Never have mobile operating systems so roused the appetite.
Google announced Sept. 15 that the SDK for Android 1.6, the newest version of its open-source mobile operating system, known as "Donut," is now available for download.
(Version 1.5 was known as "Cupcake," and future versions are reportedly code-named ??Â½clair and Flan.)
While many of the details of the new Android software development kit have already been made public, T-Mobile, the carrier that has been exclusively carrying the Google operating system, officially announced Oct. 1 that the SDK is ready for developers to download. Additional details can be found here.
The OS is said to be arriving on phones as early as October and offers a raft of new features, such as allowing developers to enable applications to be rendered properly on different display resolutions and densities, as well as to specify which screens their apps support.
Additionally, according to Google's official Android 1.6 video, "Android 1.6 includes support for CDMA [Code Division Multiple Access] in the telephony stack. Support for new screen sizes and CDMA means Android can run on even more devices and networks."
It also supports quick searches, of the Web and of the phone, from the device's home screen. A delight for the impatient, the search engine begins providing results while the user is still typing, and it becomes "smarter" with each search, placing previously chosen or more frequently referenced answers at the top. Users can also select the types of content or applications they want to include or leave out of searches.
Voice-activated dialing is another new feature, and so is a text-to-speech API-ideal for travelers and language students-that speaks a typed phrase in one's language of choice with the correct pronunciation.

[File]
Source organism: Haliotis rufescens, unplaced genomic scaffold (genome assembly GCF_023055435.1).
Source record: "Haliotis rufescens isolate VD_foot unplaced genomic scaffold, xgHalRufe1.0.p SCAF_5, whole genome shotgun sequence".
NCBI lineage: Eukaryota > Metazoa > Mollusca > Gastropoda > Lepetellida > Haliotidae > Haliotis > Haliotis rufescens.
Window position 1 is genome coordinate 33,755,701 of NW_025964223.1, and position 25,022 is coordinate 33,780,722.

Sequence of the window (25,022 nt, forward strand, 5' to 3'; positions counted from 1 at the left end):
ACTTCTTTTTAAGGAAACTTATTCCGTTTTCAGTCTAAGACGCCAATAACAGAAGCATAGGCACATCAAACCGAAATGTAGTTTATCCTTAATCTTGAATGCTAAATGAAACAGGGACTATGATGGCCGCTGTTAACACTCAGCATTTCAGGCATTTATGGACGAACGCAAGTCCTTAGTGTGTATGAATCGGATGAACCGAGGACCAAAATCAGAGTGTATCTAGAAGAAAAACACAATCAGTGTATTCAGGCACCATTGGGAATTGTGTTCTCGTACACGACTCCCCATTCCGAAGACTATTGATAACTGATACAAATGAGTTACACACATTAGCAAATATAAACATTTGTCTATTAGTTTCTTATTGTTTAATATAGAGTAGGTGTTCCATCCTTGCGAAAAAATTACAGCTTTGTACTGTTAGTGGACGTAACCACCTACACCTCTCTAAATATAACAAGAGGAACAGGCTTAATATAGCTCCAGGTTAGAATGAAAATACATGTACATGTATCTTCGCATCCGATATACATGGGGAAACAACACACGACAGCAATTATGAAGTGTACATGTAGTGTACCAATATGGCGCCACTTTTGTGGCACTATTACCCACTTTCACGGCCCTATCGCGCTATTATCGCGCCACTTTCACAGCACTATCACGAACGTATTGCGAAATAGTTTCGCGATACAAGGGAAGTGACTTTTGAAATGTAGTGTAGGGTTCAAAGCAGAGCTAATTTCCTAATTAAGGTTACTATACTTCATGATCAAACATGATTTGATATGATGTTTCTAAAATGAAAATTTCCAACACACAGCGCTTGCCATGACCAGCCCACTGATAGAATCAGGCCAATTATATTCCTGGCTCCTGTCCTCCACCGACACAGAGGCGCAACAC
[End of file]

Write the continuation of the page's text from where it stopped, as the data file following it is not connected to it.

Improvements have also been made to Android Market, Google's App Store equivalent, to make it easier to discover new applications and read user reviews, and to allow shoppers to see screenshots of the application posted by the developer.
Still other improvements include updates to the camera, camcorder and gallery experience. Images and video can be more quickly toggled between, and the camera is said to launch 39 percent more quickly and offer a 28 percent improvement in the time between shots.
Since its debut in November 2007, Android has been gaining popularity and market share, and expanding beyond smartphones to form factors including netbooks.
Market analysis company AdMob on Sept. 30 released its smartphone use findings for August, showing Android use to be on the rise. "Ad requests from Android devices grew 17 percent month over month in August, following a 50 percent increase in July," reported AdMob, which measures mobile usage, not handset sales. "Given the new devices launching in [the fourth quarter], it could be a huge holiday season for the Android platform."
Google has said it expects Android to be on 18 to 20 phones by the end of 2009.